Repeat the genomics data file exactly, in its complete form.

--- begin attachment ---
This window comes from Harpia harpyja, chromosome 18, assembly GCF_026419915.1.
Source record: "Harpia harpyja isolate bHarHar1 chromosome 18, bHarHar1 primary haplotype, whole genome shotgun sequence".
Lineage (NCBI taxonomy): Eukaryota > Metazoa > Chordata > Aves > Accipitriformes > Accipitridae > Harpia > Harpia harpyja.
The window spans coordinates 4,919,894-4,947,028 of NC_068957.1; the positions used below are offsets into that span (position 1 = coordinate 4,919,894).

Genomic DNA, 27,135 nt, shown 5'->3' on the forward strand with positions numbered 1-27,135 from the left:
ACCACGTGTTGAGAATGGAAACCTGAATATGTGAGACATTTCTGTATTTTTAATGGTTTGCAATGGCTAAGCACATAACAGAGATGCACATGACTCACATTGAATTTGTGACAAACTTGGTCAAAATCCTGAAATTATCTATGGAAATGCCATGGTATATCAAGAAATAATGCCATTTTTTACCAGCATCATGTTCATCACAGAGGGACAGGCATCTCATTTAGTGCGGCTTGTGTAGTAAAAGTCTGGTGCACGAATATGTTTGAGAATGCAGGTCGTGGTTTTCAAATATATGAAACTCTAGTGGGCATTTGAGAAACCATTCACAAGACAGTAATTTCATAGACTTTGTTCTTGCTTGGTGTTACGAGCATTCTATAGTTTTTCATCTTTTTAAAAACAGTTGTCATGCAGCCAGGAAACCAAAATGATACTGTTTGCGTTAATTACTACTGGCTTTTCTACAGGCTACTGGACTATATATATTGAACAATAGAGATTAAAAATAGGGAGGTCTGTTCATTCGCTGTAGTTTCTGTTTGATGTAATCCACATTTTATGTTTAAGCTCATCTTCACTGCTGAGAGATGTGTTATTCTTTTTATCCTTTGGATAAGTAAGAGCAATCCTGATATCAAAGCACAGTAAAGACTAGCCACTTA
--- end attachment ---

This window comes from Harpia harpyja, chromosome 18, assembly GCF_026419915.1.
Source record: "Harpia harpyja isolate bHarHar1 chromosome 18, bHarHar1 primary haplotype, whole genome shotgun sequence".
Lineage (NCBI taxonomy): Eukaryota > Metazoa > Chordata > Aves > Accipitriformes > Accipitridae > Harpia > Harpia harpyja.
The window spans coordinates 4,919,894-4,947,028 of NC_068957.1; the positions used below are offsets into that span (position 1 = coordinate 4,919,894).

Genomic DNA, 27,135 nt, shown 5'->3' on the forward strand with positions numbered 1-27,135 from the left:
ACCACGTGTTGAGAATGGAAACCTGAATATGTGAGACATTTCTGTATTTTTAATGGTTTGCAATGGCTAAGCACATAACAGAGATGCACATGACTCACATTGAATTTGTGACAAACTTGGTCAAAATCCTGAAATTATCTATGGAAATGCCATGGTATATCAAGAAATAATGCCATTTTTTACCAGCATCATGTTCATCACAGAGGGACAGGCATCTCATTTAGTGCGGCTTGTGTAGTAAAAGTCTGGTGCACGAATATGTTTGAGAATGCAGGTCGTGGTTTTCAAATATATGAAACTCTAGTGGGCATTTGAGAAACCATTCACAAGACAGTAATTTCATAGACTTTGTTCTTGCTTGGTGTTACGAGCATTCTATAGTTTTTCATCTTTTTAAAAACAGTTGTCATGCAGCCAGGAAACCAAAATGATACTGTTTGCGTTAATTACTACTGGCTTTTCTACAGGCTACTGGACTATATATATTGAACAATAGAGATTAAAAATAGGGAGGTCTGTTCATTCGCTGTAGTTTCTGTTTGATGTAATCCACATTTTATGTTTAAGCTCATCTTCACTGCTGAGAGATGTGTTATTCTTTTTATCCTTTGGATAAGTAAGAGCAATCCTGATATCAAAGCACAGTAAAGACTAGCCACTTA